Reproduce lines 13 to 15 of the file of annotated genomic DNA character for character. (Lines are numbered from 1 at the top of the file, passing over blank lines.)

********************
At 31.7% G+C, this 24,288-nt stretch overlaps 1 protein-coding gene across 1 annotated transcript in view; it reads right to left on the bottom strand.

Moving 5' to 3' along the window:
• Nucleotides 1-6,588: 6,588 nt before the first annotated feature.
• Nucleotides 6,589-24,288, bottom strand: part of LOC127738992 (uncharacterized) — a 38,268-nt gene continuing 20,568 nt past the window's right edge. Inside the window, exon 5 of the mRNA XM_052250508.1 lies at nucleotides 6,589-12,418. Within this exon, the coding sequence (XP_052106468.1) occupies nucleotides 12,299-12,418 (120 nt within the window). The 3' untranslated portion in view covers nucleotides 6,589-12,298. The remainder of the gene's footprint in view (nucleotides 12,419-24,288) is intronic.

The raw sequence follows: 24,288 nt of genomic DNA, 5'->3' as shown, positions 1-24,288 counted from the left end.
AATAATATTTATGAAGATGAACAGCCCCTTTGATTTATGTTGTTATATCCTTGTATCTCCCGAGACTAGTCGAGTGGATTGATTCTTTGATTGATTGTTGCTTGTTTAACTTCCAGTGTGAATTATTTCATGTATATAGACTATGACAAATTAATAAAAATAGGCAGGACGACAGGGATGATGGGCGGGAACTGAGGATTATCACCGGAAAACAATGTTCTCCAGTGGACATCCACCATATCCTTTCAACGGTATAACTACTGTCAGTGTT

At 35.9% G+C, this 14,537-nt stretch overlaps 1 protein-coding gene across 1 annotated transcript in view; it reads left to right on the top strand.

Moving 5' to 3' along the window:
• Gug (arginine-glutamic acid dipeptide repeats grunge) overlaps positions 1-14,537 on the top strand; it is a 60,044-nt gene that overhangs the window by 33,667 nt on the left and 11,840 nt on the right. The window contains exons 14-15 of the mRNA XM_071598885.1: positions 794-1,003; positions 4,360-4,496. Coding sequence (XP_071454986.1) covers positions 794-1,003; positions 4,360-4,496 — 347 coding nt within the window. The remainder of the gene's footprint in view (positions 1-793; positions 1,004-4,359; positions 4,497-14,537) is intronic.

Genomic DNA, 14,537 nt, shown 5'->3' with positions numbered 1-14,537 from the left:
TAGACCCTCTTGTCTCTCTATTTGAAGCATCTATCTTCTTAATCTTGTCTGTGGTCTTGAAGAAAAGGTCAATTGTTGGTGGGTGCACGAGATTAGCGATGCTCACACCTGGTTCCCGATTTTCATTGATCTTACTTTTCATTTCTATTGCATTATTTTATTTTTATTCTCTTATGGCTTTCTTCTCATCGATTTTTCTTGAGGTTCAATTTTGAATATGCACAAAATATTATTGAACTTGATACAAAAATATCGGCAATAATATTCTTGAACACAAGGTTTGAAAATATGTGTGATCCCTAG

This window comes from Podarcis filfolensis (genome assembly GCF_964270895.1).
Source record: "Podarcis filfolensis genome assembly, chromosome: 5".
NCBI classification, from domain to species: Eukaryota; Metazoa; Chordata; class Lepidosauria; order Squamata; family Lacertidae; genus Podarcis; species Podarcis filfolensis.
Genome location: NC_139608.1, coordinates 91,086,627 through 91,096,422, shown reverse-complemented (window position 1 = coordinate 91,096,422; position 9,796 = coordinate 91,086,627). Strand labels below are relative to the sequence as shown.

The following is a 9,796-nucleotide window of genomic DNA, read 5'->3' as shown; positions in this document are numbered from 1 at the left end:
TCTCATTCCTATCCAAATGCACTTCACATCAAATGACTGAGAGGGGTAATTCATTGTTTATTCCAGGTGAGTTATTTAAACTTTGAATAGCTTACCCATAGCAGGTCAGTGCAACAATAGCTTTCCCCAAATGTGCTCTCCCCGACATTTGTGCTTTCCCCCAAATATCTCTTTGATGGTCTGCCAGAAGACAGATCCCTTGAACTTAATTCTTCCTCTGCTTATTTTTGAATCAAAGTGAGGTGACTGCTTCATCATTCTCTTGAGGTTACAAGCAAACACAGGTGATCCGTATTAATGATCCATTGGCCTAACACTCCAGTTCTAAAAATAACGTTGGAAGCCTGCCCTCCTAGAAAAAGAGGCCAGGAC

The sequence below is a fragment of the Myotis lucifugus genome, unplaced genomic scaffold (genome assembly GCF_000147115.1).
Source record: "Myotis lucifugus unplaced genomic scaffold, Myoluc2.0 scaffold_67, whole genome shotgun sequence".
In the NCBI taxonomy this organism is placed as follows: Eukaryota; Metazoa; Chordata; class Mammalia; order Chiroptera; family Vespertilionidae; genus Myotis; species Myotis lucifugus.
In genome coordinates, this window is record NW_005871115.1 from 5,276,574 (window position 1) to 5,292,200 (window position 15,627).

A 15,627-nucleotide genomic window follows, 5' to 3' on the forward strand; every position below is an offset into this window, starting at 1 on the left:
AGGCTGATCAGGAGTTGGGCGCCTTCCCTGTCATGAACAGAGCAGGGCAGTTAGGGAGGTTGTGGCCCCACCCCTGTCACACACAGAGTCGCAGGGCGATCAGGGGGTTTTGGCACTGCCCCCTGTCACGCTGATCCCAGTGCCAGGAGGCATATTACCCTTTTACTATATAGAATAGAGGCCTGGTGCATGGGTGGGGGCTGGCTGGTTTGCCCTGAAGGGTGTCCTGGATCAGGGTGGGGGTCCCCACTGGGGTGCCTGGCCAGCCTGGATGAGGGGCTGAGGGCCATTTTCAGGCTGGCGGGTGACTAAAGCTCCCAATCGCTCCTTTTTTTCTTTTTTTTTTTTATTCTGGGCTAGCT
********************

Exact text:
Source record: "Podarcis filfolensis genome assembly, chromosome: 5".
NCBI classification, from domain to species: Eukaryota; Metazoa; Chordata; class Lepidosauria; order Squamata; family Lacertidae; genus Podarcis; species Podarcis filfolensis.
Genome location: NC_139608.1, coordinates 91,086,627 through 91,096,422, shown reverse-complemented (window position 1 = coordinate 91,096,422; position 9,796 = coordinate 91,086,627). Strand labels below are relative to the sequence as shown.